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Gillian Gibbons’s recent imprisonment in Sudan led Albaqir A Mukhtar to ask if the Khartoum government is protecting Islam or defiling it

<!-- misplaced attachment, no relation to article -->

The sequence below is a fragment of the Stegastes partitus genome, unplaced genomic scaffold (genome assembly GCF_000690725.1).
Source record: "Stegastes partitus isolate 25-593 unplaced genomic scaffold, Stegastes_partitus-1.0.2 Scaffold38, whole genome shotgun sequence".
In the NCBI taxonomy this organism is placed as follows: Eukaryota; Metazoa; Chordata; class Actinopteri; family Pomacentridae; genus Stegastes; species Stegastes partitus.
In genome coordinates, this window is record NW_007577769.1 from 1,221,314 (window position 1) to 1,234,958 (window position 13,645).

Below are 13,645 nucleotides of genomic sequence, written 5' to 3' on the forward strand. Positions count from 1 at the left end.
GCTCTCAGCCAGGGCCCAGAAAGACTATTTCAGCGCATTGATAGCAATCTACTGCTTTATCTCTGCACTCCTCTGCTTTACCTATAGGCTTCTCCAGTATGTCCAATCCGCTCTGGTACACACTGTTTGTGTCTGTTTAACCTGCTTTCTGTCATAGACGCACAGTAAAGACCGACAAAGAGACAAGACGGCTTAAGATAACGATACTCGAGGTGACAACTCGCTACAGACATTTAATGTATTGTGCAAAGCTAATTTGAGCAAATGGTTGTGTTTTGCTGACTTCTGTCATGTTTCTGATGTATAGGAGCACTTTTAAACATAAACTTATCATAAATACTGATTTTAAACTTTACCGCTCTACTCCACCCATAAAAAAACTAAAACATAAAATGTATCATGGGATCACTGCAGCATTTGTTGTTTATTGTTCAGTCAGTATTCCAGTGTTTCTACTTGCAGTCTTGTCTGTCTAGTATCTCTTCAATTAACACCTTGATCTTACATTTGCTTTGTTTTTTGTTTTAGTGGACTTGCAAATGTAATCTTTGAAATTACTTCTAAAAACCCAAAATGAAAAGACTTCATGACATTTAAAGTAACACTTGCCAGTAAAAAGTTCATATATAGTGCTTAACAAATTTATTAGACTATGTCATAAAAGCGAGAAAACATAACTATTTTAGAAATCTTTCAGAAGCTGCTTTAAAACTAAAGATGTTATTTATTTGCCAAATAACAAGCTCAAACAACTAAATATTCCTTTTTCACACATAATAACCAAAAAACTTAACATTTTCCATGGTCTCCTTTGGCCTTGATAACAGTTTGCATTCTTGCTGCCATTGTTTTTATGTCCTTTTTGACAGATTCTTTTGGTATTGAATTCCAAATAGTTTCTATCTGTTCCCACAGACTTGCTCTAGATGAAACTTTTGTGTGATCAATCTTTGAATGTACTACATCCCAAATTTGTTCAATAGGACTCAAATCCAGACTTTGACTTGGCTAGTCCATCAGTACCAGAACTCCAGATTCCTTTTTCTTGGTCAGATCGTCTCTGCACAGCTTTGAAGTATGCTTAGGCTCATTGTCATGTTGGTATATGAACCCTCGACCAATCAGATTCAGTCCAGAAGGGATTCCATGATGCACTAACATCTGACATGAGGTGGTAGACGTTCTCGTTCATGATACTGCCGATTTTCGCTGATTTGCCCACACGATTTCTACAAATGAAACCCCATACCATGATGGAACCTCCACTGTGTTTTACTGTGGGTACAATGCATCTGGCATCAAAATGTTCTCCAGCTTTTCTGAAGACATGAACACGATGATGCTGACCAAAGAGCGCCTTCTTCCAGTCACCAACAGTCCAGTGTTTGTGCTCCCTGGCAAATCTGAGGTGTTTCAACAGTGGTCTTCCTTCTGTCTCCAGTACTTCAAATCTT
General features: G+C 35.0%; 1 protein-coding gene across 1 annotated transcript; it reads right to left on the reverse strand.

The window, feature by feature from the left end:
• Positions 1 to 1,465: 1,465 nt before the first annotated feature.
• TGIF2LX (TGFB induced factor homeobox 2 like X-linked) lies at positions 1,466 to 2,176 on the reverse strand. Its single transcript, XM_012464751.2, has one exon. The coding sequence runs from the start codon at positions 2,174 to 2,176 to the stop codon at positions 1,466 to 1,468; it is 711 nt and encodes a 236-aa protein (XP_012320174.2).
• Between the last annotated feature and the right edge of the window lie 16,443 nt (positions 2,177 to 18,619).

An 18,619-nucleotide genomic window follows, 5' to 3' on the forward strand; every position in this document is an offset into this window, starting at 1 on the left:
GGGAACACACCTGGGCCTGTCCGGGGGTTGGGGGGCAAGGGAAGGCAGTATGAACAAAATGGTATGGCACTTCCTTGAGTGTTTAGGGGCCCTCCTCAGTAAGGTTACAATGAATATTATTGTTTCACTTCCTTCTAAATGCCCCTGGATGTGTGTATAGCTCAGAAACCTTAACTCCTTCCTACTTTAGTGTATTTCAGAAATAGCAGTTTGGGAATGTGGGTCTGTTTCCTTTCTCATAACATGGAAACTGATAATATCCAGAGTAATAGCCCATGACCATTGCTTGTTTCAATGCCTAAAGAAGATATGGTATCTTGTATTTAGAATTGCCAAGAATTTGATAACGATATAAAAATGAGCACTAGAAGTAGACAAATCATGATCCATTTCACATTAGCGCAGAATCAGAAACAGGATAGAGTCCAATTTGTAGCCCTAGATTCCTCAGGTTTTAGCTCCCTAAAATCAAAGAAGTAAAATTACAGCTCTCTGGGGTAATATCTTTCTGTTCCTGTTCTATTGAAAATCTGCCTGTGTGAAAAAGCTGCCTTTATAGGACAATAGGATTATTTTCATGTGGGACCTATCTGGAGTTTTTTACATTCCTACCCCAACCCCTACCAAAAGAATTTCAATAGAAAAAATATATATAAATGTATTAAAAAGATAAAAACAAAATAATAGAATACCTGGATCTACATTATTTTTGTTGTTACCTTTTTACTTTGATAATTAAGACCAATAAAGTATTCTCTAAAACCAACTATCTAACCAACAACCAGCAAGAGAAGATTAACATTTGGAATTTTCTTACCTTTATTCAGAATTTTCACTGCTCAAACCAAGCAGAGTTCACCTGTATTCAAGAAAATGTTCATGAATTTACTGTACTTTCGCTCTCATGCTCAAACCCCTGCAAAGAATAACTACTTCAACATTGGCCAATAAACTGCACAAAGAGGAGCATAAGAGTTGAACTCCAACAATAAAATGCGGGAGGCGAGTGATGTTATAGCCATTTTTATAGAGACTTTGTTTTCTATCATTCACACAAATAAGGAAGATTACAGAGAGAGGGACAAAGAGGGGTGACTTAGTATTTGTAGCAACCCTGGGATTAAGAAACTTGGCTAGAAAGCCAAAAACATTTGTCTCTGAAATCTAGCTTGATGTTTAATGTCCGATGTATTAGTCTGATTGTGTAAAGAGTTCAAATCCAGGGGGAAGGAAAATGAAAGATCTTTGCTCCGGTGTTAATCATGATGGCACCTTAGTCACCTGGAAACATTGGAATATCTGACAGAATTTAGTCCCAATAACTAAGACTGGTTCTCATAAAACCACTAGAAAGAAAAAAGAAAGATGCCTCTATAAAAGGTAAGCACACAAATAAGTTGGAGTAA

The naming of a teddy bear after a pupil, and not after the Prophet of Islam, is for all intents and purposes a trivial matter. It does not constitute an insult of Islam, or a blasphemous act. In a normal setting, English teacher Gillian Gibbons would probably be informed by her Sudanese colleagues that toys are not normally given names in the local culture, and that if the need arises to name a toy, people usually give it a foreign name. That’s all that was needed in such a case. So why was such a trivial matter blown up out of proportion to become an international issue?